If exploring London’s Kensington area this week, check out Chelsea Fringe—the alternative garden show that is happening in and around the neighbourhood from 18 May to 9 June. The displays are intended as a creative compliment to the famous Chelsea Flower Show which decorates Kensington in blooms every May.
Several galleries and shops in the area, as well as the Victoria and Albert Museum, are celebrating the occasion with new spring-themed displays thanks to the efforts of the Brompton Design District (BDD). A neighborhood collective made up of store owners, galleries and representatives of local cultural institutions, BDD aims to bring great design to the area by creating synergistic connections between local happenings and spaces, and this new botanical-inspired show is the group’s latest iteration.
One of the participating design outlets, Mint is showcasing a collection called “When Things Bloom.” Although not made up of tulips, peonies and daffodils, Mint’s show embraces the season with a unique arrangement of objects and furniture pieces. The collection includes exclusive pieces from artists like Swedish sculptor Hilda Hellstrom whose Sedimentation vessels are inspired by the swirling rainbows hidden in ancient rock formations, and South Korean designer Soojin Kang who has created sumptuous leather Lover’s Stools rendered in pastel hides. With the freshness of spring permeating the entire collection, the Curator Cabinet from Studio Thier & VanDaalen stands out.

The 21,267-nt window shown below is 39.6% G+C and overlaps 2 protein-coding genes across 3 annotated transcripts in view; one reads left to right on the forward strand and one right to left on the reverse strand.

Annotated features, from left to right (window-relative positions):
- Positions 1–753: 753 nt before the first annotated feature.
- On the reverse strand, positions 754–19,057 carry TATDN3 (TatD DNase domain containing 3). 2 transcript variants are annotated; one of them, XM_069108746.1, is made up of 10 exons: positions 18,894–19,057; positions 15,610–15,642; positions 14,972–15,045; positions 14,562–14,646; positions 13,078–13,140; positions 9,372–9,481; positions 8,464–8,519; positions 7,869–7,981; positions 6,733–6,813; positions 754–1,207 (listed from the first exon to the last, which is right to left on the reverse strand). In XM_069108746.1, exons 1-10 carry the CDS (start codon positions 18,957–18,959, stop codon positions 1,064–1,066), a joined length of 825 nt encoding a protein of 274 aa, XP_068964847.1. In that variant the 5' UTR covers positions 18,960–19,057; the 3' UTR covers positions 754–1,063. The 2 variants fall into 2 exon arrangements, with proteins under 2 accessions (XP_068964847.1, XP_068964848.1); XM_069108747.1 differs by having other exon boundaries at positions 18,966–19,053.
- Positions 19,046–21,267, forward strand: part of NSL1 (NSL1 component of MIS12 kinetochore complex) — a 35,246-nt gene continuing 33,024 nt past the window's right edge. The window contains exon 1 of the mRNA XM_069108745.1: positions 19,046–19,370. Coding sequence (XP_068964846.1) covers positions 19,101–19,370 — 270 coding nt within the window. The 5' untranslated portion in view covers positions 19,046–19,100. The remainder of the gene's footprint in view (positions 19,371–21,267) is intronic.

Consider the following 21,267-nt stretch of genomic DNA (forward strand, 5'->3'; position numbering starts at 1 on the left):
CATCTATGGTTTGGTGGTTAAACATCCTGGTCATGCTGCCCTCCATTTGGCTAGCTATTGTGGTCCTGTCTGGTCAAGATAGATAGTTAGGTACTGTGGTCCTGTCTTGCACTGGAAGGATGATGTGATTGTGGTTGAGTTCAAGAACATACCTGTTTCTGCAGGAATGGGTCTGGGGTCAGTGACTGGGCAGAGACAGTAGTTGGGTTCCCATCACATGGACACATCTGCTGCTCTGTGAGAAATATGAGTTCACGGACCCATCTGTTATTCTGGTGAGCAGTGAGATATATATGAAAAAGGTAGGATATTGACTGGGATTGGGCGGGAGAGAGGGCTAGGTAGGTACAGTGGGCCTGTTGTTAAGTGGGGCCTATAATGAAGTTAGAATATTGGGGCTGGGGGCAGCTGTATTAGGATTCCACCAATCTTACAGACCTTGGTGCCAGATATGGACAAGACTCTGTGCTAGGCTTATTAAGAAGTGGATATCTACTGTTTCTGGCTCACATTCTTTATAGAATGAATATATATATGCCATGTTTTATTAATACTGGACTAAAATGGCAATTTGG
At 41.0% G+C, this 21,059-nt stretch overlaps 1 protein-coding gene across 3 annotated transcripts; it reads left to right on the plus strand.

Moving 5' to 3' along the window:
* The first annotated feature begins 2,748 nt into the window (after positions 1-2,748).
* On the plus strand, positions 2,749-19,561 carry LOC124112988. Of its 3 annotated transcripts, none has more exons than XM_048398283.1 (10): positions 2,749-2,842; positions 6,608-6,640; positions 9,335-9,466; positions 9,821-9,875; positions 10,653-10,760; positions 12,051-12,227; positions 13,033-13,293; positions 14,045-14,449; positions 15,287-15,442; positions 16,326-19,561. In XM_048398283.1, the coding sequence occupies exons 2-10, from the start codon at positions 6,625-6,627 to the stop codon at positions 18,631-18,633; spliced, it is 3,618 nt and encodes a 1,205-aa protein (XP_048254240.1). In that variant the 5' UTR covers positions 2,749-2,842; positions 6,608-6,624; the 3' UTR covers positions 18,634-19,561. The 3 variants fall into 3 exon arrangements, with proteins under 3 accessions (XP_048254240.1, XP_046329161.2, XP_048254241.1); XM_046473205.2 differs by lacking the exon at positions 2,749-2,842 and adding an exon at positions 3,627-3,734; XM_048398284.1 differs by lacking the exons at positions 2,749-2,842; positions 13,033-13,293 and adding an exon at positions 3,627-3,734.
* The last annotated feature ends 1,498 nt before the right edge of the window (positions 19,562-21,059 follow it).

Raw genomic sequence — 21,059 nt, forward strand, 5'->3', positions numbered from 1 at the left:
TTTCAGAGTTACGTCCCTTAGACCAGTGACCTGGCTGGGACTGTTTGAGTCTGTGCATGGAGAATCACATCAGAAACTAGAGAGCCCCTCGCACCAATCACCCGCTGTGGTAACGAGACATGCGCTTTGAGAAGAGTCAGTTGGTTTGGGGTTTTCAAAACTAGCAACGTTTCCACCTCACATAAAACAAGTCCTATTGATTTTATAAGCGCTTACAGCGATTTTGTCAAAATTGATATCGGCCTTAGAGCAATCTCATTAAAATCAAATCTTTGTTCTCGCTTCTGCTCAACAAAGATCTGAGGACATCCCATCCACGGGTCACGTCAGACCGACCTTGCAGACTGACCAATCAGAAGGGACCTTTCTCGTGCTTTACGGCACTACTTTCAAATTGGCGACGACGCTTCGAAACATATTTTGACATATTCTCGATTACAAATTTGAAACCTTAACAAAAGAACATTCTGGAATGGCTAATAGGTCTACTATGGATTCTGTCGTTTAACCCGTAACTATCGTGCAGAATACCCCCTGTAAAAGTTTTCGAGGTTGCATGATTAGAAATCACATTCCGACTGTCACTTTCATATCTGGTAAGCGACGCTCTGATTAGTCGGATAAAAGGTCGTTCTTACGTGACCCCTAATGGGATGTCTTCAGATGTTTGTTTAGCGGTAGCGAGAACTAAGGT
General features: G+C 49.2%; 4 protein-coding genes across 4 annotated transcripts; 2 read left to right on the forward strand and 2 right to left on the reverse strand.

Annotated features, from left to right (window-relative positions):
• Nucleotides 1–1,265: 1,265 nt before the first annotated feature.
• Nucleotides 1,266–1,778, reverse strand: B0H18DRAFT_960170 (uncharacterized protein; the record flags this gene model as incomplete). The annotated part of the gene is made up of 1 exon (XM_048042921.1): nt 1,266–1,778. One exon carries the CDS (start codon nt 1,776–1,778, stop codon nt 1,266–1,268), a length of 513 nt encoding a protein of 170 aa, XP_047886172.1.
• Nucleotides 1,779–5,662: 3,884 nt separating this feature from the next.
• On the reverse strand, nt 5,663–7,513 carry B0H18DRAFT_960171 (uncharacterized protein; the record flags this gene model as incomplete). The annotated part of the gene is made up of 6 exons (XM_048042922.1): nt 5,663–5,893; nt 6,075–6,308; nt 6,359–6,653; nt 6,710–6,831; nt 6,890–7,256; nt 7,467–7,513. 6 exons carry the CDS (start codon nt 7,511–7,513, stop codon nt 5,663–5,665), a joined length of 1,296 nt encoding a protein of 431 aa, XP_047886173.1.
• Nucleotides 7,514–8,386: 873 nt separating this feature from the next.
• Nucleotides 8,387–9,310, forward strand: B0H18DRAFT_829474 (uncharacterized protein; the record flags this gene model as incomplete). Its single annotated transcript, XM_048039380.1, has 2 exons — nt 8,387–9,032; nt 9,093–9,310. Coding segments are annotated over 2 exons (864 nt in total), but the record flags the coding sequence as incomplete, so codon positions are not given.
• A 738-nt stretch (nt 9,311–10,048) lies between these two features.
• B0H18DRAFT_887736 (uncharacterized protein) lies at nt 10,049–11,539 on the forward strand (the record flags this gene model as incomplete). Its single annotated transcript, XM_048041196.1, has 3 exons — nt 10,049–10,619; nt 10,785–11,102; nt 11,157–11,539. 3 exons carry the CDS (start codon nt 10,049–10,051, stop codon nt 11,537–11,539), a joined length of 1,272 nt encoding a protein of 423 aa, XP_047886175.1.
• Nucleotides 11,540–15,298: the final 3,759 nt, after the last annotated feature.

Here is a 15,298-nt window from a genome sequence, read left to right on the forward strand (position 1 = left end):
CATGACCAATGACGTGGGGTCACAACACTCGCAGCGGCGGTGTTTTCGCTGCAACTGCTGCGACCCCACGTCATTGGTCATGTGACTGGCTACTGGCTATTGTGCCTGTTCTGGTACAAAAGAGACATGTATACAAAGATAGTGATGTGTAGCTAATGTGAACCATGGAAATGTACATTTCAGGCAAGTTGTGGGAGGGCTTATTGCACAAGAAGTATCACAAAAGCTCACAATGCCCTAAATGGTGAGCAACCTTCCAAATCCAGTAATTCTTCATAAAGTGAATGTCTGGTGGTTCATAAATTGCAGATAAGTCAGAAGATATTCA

Hanging from four corners, the Curator Cabinet looks like an iridescent bubble framed in wood. The delicate Ashwood cube that secures its six acrylic glass semi-sphere panels, is simple and clean, bringing to mind a contemporary re-imagination of bell jar displays and glass terrariums. Built to be a kind of cabinet of curiosities, the case can be filled with just about anything; be it a blooming bouquet of flowers or prized trinkets. Thanks to the cabinet’s concealed shelf, the chosen object appears to float inside the bubble, creating a dreamlike center-piece. The cabinet can also be converted into a glowing light simply by placing a bulb inside. Totally interactive, the Curator Cabinet distinguishes itself in the way it intimately engages its audience.
Via Cool Hunting